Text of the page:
So what do we end up with? 10 True Hand kamuts (that’s their super-secret deadly operations squads, er PC groups) with an annoying monthly task. Foe the Tal’Mahe’Ra, supporting a population of mortals in the lands of the dead is the easy part. The reason this article is even vaguely interesting comes next.

Blood, So Much Blood

Blood is a problem.

The entire True Hand rarely gathers in Enoch. The city probably plans for a population of 100 at any given time, and each vampire wants 1 blood point every 24 hours. They could probably get by on less, given that the population is mostly transient and can fast, but we’ll start pessimistic and account for occasional frenzies. Nevertheless, we’re talking about 36,500 blood points per year.

You probably don’t want to feed on a given human more than once per month for that single blood point or else they’ll get sick, so the mortal population provides 24,000 blood points per year – except not really. Mortal Enochians get diseases you don’t want to spread. Some of them are ghouls, so the net gain in blood would be 0. Let’s cut this number in half, to 12,000. Enoch can supply a third of its blood needs through on-site vessels.

Interestingly, under Vampire’s rules a blood unit (500 ml) in a bag is 1 worth blood point. The WHO estimates that 108 million units are collected per year. I’ll guess that in the World of Darkness, 1% is diverted for Kindred use. That’s 1,800,000 blood points. By population, the True Hand in Enoch is only entitled to about 0.15% of this (assuming 70,000 vampires of all types). Thus, they can “bank” 2700 blood points from mortal blood supplies, and probably do. Now Enoch has 14,700 blood points to slake the thirst of 100 vampires. Not enough!

As the V20 book says, the Hand gets vitae by disappearing human trafficking victims. (The True Black Hand are not good people, by the way.) How many does the city need? 21,800 blood points’ worth, or 2,180, to be drained to death, per year. That’ll make up the shortfall.

This is unrealistic, of course. This is dangerous. The most secretive of vampires are going to get exposed. 2180 is about one murder victim per 200 worldwide, or in 100 definitively vanished missing persons. That’s according to the sources I found. Somebody would notice.

But is it that big a deal?

See, this is where we get to a halting point when we pretend the World of Darkness or any other urban fantasy or horror setting needs to be “realistic.” There’s a point where under enough scrutiny, it falls apart.

Let’s expand this analysis. Let’s say there are 35,000 Western Kindred – that is, vampires who are recognizable as the creatures covered by the Vampire core rules, and not Wan Xian or anything. They need 12,775,000 blood points a year: over a million murders of blood. Even if one blood point in a thousand was harvested through murder, that would still equal a quarter of the murders (about 400000) in the real world. Somebody would notice that, too.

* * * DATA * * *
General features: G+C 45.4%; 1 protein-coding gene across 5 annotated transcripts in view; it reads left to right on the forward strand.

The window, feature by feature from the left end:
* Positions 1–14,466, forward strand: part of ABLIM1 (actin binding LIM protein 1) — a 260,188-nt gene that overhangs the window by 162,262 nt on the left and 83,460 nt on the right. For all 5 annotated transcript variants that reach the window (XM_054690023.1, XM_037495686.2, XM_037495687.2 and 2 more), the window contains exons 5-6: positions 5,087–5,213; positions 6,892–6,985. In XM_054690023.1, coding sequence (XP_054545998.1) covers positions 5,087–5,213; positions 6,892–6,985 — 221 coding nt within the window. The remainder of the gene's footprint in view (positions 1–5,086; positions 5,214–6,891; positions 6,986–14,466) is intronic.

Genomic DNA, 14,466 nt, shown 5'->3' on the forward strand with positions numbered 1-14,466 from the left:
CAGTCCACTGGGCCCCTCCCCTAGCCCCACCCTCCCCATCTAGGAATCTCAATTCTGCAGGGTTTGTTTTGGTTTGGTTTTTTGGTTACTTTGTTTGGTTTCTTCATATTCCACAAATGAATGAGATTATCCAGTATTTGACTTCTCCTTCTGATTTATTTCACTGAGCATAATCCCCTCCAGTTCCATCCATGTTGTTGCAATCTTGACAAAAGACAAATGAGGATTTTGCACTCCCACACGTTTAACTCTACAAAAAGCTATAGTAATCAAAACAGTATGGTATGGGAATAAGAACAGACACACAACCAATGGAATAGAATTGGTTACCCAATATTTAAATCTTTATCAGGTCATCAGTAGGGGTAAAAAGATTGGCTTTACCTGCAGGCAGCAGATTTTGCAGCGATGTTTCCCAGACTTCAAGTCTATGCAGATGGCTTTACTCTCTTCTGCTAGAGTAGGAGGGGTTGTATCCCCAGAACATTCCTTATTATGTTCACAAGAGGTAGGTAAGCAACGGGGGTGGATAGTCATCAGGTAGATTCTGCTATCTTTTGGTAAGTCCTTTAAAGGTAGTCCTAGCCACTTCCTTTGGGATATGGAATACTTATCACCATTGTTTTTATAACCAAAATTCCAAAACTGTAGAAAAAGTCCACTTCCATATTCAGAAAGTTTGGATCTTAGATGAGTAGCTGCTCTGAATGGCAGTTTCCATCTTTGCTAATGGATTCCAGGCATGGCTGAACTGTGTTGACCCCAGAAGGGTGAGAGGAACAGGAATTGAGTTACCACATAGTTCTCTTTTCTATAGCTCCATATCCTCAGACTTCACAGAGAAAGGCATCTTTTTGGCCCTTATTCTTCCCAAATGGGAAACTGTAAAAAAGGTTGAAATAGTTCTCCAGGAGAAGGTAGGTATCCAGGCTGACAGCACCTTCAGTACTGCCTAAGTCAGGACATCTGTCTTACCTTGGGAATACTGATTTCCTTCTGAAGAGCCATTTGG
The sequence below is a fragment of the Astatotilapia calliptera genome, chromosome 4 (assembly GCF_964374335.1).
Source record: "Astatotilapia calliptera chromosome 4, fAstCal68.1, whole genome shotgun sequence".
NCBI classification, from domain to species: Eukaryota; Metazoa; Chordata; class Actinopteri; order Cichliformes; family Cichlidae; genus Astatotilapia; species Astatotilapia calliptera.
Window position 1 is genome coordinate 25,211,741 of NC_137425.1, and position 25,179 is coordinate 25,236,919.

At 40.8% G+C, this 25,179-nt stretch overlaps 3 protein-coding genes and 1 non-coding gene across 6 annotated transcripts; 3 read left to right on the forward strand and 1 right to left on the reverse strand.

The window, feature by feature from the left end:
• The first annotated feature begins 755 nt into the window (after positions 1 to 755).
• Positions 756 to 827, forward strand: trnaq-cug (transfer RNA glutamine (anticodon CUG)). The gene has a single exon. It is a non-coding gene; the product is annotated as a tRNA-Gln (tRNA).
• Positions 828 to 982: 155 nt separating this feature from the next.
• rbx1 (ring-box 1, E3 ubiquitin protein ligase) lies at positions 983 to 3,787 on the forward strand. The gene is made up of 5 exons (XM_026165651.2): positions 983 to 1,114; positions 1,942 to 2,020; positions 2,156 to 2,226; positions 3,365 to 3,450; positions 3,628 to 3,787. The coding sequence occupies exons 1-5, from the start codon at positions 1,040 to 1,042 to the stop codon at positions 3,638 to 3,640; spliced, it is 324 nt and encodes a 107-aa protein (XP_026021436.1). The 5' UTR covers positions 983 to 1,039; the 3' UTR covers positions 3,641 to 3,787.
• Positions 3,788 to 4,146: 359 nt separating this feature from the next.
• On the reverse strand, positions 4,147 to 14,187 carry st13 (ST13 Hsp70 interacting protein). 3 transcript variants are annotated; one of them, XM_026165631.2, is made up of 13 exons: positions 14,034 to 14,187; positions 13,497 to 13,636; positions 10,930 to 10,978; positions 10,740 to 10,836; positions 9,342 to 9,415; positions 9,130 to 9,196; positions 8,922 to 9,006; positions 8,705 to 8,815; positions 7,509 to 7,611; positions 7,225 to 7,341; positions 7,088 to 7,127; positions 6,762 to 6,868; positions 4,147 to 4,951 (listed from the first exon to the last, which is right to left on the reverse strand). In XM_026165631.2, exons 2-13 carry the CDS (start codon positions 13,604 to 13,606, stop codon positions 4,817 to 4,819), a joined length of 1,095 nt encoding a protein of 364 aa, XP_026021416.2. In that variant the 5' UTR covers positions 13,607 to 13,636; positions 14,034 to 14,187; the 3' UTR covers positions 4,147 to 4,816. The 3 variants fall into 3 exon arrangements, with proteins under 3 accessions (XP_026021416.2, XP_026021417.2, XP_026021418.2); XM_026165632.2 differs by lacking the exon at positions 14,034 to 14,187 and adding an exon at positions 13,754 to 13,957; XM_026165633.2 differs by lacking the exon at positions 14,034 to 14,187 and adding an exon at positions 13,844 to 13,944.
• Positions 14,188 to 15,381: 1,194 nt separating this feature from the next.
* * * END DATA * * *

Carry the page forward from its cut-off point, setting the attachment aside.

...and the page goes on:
There’s a point where you need to throw up your hands and suspend disbelief. Something will always defy your attempts to rationalize it. I wrote for Mage: The Ascension. Trust me on this one.

But Blood is a Story

Ultimately, when rationalization fails us, we should use these contradictions and stopping points to build stories. This transforms you from a nitpicking nay-saying asshole into someone who builds cool plots. Everybody will like you better.

What does this mean for Enoch?

Maybe I’ll take the blood shortfall semi-seriously. I can deal with it in three ways.

First, the city actually supports around 40 vampires before suffering shortfalls. If I revise down to this number, the masters of Enoch must strictly limit the Cainite population. That means vampires jockey for the right to reside there. They build grudges. They trade favours to lair in the shadow of Ghemal, fortress of Caine.

Second option: a class system. Of the 100, only 25 can feed full time. 50 feed every other day. The bottom 25 must bring their own supply or fast. While the first option creates rivalry about access to the city, the second intensifies it within the city. This option still creates a shortfall, but in this case, only leads to 355 killings per year.

Finally, we can expand the mortal population. You want to come to Enoch? Bring vessels. This of course increases the need for supplies and co-conspirators. Increase the population enough, and they might develop an independent streak and revolt. After a certain point can’t Blood Bond absolutely everyone or watch them all the time. Dangerous.

One of the interesting outcomes here is the way in which Enoch grows more vulnerable as vampires rally to it. They might flee there in a disaster, or hold it against armies of wraiths, but when they gather in force they need more blood. So they need people. They increase their exposure or hate for one another. The Del’Roh’s logistical officers frown. People sneak favoured blood dolls in. Supply lines swell, increasing magical transportation and danger.

That’s how it works. That’s what “realism” is for: story fuel.